The paradox of choice – the illusion of perfection

Ever since I could remember I’ve always liked only one flavour of Lay’s potato chips: the original. The classic yellow bag which contained at a minimum of 50% air was my go-to bag of chips. I didn’t care for all the new flavours the brand was producing.
The other day I went to the grocery store and realized they didn’t sell Lays in the UK. Blasphemy. I looked on the shelf and was completely overwhelmed by the choices.

I invested in a stock in 2020 where I ended up 20x my return in a year, only to then feel bad for not somehow magically catching on to the craze of Gamestop. I constantly have to remind myself that my investment was based on research and rational decision making, whereas Gamestop was an incredibly unique, and otherwise, completely random spike in value that made a few people very wealthy.

My 5th-grade teacher always told me “never let good enough be good enough.” I was actually very thankful for him as a teacher because he always pushed me to be a better student – I was lackadaisical, and I think both of us knew that I could put in more effort.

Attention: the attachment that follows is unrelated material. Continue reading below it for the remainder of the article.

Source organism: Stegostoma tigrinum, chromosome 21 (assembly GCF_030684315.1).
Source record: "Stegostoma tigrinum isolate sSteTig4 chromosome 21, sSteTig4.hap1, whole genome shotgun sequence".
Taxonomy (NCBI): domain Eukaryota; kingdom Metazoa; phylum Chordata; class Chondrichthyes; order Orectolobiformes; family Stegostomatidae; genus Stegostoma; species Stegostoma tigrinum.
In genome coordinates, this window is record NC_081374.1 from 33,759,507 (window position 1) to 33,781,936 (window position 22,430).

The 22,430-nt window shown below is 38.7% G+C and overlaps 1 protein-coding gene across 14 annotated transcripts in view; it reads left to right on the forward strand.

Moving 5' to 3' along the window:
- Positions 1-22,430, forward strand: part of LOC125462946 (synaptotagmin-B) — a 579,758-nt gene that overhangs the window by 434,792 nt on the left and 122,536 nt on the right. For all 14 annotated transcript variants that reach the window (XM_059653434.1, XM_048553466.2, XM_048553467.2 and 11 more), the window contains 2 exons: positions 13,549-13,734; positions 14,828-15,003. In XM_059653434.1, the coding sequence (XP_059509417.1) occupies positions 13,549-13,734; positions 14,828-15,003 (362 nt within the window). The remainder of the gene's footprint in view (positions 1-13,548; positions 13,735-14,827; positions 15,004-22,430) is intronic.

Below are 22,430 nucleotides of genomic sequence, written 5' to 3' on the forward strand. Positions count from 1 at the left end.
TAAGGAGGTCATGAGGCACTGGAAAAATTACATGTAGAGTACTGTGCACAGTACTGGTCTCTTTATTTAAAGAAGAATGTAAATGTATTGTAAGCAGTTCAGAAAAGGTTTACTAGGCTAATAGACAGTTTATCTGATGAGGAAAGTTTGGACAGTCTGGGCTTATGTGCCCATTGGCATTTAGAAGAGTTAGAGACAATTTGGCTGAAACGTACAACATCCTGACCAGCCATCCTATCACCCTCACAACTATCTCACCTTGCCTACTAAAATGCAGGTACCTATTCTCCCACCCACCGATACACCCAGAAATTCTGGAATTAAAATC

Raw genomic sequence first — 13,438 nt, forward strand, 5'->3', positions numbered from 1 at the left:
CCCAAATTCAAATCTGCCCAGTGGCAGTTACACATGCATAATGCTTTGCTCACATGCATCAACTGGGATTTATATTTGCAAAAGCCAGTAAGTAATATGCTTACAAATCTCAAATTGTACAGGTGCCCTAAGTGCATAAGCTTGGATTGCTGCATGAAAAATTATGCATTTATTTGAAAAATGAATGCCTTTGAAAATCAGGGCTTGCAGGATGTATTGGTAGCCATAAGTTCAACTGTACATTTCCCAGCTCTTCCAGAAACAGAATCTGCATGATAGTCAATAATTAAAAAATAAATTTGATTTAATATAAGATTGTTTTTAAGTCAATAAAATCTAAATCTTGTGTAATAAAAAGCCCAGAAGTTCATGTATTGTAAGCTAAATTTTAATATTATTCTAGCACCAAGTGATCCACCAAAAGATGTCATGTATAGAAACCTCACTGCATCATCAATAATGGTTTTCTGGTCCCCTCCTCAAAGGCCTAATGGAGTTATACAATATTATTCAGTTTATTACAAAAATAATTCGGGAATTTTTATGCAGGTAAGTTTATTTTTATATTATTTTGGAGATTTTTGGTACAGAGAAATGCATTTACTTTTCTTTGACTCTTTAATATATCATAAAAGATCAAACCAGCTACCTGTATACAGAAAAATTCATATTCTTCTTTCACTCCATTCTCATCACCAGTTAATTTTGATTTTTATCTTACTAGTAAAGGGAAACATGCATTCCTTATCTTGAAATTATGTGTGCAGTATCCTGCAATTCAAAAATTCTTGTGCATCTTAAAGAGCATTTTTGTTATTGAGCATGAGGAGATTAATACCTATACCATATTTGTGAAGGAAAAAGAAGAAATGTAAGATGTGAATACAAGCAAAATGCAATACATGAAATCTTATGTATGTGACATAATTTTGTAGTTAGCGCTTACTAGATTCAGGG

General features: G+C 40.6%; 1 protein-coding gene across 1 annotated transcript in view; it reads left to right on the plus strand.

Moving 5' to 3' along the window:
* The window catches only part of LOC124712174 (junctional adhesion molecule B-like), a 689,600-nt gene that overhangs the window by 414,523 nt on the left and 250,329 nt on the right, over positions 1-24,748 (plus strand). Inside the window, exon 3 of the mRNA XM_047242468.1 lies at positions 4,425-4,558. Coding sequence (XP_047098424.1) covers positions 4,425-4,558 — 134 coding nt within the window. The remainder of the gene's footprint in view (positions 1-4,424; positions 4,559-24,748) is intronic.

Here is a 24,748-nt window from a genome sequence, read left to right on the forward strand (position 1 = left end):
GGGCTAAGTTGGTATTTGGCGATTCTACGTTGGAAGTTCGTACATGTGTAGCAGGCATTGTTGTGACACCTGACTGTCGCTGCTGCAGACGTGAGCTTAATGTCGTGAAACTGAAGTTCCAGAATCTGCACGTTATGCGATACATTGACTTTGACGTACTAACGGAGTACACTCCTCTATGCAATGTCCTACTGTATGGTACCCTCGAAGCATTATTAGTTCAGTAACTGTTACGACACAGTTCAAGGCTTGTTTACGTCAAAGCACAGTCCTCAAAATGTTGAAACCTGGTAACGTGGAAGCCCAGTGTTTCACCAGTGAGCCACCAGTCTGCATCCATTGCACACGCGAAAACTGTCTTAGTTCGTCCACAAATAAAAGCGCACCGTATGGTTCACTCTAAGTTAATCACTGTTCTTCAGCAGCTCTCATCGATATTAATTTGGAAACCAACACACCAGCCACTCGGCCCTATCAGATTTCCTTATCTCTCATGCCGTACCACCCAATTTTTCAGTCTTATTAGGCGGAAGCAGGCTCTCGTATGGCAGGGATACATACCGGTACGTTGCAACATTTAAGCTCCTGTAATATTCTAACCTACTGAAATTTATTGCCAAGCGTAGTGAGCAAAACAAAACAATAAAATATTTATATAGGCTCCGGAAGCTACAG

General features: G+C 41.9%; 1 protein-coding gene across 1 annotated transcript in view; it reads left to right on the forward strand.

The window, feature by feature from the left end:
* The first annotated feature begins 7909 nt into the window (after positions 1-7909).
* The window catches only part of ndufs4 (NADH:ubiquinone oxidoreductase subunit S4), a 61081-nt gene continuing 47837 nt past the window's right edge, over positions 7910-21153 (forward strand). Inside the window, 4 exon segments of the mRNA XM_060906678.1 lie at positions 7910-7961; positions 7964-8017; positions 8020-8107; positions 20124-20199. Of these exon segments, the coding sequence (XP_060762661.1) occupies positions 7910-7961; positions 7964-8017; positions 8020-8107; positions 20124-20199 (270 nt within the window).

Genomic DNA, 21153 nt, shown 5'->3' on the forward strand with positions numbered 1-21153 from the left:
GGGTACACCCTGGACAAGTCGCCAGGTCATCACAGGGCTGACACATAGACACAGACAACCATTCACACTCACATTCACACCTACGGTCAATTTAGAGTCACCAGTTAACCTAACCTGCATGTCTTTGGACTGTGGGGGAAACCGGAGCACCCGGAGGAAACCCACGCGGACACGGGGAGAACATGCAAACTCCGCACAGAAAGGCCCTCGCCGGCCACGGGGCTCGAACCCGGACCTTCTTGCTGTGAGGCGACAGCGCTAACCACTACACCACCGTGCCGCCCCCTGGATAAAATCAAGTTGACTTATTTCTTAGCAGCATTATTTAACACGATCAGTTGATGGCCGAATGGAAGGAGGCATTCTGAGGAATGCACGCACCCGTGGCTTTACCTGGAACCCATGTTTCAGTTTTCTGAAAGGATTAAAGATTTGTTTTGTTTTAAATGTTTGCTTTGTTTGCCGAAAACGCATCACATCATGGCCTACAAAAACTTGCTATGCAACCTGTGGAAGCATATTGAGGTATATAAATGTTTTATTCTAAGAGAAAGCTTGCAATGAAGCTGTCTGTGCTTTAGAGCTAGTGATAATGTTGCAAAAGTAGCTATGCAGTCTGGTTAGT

When I used to blog every day, I did it on the deep-rooted acceptance that many of my submissions would be poorly written posts.
I am afraid of submitting “send” on my dissertation. 20 pages, 8000 words, 3 months of work. I nevertheless have to submit it, even though it can always get better.

The illusion of perfection, the paradox of choice, paralysis of analysis—whatever you want to call it—the psychological condition where you incessantly ask yourself: is this good enough?
At times I’ve begun hitting the wall. Better is never enough. Enough is not enough. There is always something else. This is not healthy.

On social media, there is an adage where people like to say “There will always be an Asian kid better than you.” I grew up both fearing that person and expecting to be that person. I am at a balance of feeling young with potential but underaccomplished; that I have a lot of time yet I am behind. I look back at old videos, old memories, old blog posts and reminisce about a life that wasn’t so serious and stressful.

At these times I feel nostalgic that my life is going by so quickly. I can only accept that there is more happiness along the journey I am going on – and accepting that I made the right choice – and that Lays will continue selling their original classic flavour.


3 thoughts on “The paradox of choice – the illusion of perfection

    1. I did! And the stock was NIO when the price dropped to around $2-3 range which was extremely undervalued compared to now which I think is quite overvalued. My thesis revolved mainly on China government bailouts and I was right.

      Liked by 1 person

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